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What does an iPad buyer look like? You may be surprised
Tech brands may have a banner year in 2011. As people continue switching from feature phones to smartphones, buying tablets in addition to laptops and grabbing new e-reader devices, many experts believe tech brands will have a banner 2011. The question will be: which devices win over more buyers? Will the higher-priced devices flounder because of the struggling global economy? Or are people willing to shell out more bucks for more flexibility?
That remains to be seen, but new data from BlueKai may shed light on who, exactly, is hoping for a feature-filled iPad this holiday season.
So, which consumers are shelling out the bigger bucks for iPad tablets versus Android tablets or even tablet-similar e-readers? BlueKai reports the following:
• 'Highly Likely' to buy iPads are men, video game buyers and may own pets
• 'Very Likely' iPad buyers work in science/health fields, international or business travelers, live in apartments and like organic foods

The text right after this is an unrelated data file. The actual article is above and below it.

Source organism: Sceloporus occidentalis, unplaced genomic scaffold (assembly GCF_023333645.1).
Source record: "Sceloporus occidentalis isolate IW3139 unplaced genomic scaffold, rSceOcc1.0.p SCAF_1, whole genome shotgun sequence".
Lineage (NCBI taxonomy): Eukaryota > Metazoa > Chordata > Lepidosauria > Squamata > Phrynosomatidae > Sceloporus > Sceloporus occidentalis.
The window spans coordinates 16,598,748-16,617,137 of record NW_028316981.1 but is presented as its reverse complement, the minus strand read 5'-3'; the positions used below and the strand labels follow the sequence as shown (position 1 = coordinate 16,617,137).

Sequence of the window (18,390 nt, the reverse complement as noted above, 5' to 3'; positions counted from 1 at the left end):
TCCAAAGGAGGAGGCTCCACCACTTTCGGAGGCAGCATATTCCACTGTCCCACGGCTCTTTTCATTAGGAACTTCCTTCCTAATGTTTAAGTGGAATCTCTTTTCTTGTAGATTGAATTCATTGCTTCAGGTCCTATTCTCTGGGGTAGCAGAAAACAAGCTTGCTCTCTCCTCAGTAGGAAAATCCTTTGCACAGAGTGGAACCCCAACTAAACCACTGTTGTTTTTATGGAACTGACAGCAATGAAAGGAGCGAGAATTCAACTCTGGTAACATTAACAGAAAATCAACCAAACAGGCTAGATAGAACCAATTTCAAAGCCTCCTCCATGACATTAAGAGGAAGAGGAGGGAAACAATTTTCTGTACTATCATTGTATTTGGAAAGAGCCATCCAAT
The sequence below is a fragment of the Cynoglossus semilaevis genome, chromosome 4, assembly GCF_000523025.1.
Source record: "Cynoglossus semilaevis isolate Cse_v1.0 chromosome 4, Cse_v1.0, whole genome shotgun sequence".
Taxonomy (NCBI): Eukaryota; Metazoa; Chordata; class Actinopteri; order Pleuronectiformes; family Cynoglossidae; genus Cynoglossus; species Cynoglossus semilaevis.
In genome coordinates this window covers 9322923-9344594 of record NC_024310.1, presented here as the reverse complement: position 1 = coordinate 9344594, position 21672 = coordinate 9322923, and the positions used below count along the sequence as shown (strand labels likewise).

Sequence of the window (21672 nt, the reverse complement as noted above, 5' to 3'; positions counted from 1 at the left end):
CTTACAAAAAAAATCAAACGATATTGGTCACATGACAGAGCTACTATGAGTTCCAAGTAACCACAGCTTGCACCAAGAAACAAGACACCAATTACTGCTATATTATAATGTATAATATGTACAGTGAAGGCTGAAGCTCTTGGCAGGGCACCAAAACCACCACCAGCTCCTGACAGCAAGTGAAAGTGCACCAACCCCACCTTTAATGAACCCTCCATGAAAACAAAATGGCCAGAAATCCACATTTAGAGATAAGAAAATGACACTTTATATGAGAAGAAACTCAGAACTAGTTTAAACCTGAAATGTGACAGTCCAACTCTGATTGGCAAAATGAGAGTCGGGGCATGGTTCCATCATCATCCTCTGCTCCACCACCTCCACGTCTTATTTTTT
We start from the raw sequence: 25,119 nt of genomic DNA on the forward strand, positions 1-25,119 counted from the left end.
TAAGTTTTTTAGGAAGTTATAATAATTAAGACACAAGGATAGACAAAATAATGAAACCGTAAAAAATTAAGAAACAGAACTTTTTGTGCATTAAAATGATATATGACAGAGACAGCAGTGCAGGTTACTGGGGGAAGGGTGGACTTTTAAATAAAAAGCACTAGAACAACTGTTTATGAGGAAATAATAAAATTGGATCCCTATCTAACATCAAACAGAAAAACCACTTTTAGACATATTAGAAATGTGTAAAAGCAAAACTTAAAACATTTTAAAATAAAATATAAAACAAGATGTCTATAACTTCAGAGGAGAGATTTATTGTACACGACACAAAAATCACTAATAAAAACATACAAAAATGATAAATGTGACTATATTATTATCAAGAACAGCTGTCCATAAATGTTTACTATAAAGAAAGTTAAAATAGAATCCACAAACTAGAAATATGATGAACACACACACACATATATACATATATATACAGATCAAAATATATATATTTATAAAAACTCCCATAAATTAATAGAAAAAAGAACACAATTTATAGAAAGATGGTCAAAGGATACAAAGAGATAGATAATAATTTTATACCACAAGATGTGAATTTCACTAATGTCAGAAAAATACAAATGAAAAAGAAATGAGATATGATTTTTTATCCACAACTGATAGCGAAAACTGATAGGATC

• 'Likely' iPad buyers are married couples and college graduates
Why does it matter what an iPad buyer looks like? Because tablets are expected to be huge this holiday season. According to SodaHead the iPad is the most-sought-after holiday gift, with 65% of tablet-hopefuls craving the device. The tech faithful are also hoping Santa might bring them a new smartphone - the iPhone 4S leads that pack - and for those unsure which device to put in the stocking, apps are becoming a hot choice. No longer are people hoping for gift cards (although most won't turn them down), they're also finding that app-gifting is a good idea for the person who has everything else.
Another reason the iPad adopters are important? Data from Jumptap finds iOS users adopt system upgrades and new devices more quickly than Android or Blackberry users. The October Mobile STAT reports finds that three weeks post-iOS 5 launch 32% of iOS traffic within the Jumptap network was from the new iOS. Meanwhile six months after Android 2.3 released less than half of Android traffic was from an upgraded device.
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- Adobe: $27billion spent so far, 46% mobile traffic
- Nielsen: Generations bucking preconceived notions of behavior
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